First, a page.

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Monstrous’ building threat to put East Enders in shade

PUBLISHED: 20:41 01 July 2008 | UPDATED: 13:24 05 October 2010

FAMILIES and business bosses along a quiet canal by the park are furious over proposals for a modern monstrosity’ housing development on the site of a First World War arms factory. Developers want to throw up 150 new homes at the historic Gun Wharf by East London’s Victoria Park

Ted Jeory

FAMILIES and business bosses along a quiet canal by the park are furious over proposals for a modern monstrosity’ housing development on the site of a First World War arms factory.

Developers want to throw up 150 new homes at the historic Gun Wharf by East London’s Victoria Park.

The land which nestles between the Hertford Union Canal and Old Ford Road in Bow is home to the last 20-odd industrial units in the area which will be turfed out if Tower Hamlets council gives Durkan Estates the green light.

Durkan wants to build tower blocks up to seven storeys for 500 people.

But neighbours are furious in the next door former warehouse blocks of Connaught Works, where the Town Hall’s housing chief Marc Francis himself lives, and nearby Albany Works.

The families have organised a petition over what they feel was a lack of genuine and rigorous consultation.

Environmental fears centre on potential damage to the Victoria Park Conservation Area and the famous Three Colt Bridge, a Scheduled Ancient Monument that straddles the canal.

They also worry about the crippling effect on the already hard-pressed Number 8 bus of 500 extra commuters.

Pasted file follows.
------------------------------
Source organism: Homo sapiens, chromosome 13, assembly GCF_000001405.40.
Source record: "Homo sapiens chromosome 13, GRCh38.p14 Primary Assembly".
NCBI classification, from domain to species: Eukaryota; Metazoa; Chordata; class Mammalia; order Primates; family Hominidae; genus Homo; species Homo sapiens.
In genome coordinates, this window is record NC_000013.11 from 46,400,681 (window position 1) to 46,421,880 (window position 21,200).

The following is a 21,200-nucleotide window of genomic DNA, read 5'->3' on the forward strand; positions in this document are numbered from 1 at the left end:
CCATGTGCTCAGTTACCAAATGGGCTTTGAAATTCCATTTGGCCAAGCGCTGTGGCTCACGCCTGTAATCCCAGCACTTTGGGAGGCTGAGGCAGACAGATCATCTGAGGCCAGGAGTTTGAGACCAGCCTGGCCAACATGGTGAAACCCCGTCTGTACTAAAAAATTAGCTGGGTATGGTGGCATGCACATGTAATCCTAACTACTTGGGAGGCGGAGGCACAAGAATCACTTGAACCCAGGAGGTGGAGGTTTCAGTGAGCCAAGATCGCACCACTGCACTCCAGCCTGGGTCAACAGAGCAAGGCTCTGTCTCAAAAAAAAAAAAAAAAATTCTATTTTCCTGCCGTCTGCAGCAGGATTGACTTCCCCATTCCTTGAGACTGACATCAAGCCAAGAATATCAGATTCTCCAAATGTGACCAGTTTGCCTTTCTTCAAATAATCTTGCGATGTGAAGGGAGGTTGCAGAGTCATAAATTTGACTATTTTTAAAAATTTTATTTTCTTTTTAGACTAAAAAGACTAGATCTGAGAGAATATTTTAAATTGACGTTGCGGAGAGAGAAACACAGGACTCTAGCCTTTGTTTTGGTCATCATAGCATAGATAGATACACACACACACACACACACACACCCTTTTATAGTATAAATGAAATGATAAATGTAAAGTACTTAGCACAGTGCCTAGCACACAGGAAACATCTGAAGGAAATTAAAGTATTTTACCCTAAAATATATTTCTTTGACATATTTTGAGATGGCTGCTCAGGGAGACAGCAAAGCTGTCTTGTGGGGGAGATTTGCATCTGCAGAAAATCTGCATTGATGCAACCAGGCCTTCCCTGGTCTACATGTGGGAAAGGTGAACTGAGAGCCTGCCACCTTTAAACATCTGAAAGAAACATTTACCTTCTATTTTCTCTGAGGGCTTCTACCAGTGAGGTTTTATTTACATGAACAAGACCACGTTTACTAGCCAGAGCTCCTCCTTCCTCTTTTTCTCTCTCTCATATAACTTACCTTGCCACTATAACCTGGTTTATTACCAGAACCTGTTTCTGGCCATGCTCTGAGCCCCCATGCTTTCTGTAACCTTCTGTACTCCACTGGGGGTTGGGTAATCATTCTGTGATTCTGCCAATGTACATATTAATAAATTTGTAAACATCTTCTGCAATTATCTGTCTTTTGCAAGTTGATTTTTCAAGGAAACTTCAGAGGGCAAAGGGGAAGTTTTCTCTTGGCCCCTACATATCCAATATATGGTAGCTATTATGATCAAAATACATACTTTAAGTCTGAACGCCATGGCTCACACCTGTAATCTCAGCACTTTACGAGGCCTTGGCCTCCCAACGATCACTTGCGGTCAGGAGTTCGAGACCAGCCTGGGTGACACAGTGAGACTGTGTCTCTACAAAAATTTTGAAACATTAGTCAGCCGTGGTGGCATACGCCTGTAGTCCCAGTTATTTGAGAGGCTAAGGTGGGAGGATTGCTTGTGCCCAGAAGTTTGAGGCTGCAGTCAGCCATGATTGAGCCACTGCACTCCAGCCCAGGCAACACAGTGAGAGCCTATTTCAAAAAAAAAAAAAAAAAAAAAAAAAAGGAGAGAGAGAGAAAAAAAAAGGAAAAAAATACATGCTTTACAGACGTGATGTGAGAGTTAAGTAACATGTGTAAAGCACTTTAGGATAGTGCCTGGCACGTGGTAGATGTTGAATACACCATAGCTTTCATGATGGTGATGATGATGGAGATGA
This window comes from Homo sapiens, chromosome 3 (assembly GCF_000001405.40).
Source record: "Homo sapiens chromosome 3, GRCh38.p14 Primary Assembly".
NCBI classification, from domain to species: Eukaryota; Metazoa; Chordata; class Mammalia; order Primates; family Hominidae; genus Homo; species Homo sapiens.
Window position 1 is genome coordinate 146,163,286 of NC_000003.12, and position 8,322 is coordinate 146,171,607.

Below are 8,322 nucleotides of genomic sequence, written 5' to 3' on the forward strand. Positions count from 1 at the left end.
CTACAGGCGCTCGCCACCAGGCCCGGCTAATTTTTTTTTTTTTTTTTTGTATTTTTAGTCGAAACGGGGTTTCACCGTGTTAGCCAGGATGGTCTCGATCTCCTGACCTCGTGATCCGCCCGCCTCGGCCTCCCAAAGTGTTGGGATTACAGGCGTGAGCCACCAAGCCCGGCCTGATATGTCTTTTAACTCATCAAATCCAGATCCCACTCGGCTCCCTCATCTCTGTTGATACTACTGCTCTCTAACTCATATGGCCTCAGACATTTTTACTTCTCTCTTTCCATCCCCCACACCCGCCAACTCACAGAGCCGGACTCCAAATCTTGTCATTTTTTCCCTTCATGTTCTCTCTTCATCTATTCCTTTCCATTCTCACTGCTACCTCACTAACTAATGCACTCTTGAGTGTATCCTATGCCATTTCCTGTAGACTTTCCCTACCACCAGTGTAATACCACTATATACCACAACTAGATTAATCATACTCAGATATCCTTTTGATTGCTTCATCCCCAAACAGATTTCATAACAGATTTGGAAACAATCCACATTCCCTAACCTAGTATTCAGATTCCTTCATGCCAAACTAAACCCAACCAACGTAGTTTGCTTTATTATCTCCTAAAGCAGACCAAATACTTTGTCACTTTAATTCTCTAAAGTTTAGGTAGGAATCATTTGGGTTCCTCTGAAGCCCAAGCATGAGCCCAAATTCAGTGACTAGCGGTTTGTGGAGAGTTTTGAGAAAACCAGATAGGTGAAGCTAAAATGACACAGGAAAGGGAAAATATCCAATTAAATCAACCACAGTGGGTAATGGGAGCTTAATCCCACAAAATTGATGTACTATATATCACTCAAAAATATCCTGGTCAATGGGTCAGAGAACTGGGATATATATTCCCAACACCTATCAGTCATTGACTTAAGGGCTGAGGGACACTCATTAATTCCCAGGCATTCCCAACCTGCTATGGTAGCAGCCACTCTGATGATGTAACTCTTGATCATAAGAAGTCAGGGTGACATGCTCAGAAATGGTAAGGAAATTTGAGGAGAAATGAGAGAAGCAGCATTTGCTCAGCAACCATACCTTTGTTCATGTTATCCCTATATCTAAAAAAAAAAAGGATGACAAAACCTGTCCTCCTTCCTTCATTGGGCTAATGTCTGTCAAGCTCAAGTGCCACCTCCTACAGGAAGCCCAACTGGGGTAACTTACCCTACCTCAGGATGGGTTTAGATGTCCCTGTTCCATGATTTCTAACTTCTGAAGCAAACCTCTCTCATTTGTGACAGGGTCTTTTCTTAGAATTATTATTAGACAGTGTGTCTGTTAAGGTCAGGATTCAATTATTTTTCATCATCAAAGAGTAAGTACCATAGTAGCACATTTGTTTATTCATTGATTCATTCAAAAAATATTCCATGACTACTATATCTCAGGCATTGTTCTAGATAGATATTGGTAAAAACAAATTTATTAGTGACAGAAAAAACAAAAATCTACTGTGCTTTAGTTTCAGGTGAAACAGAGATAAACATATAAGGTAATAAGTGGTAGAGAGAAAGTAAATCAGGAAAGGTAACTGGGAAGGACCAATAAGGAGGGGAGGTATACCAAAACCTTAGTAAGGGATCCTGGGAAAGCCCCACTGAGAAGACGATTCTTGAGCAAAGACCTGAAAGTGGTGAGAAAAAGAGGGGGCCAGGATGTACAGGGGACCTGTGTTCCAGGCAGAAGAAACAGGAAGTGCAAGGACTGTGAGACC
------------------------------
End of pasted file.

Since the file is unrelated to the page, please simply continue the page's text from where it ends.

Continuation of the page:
One resident, Kate Marten, says in a letter to the East London Advertiser: “For those people who already struggle to get onto the bus in the morning, this is far from ideal.

“The scale and style of the proposed development is not in keeping with the area. Neighbouring Albany Works is six storeys, but is a beautiful listed building with a relatively small footprint.”

Others feel sad that yet another part of East London’s industrial heritage is being done away with.

Gun Wharf housed the London Small Arms factory during the First World War which used to transport ballistics on the canal to and from their other factory in Enfield.

More recently, the site has been used by printers and roofing contractors.

But Durkan Estates bought the land last year and claims its proposals will be a major benefit to the area.

It will mean affordable’ and family-sized homes and designs will be in keeping with the character of the area, the company has pledged.

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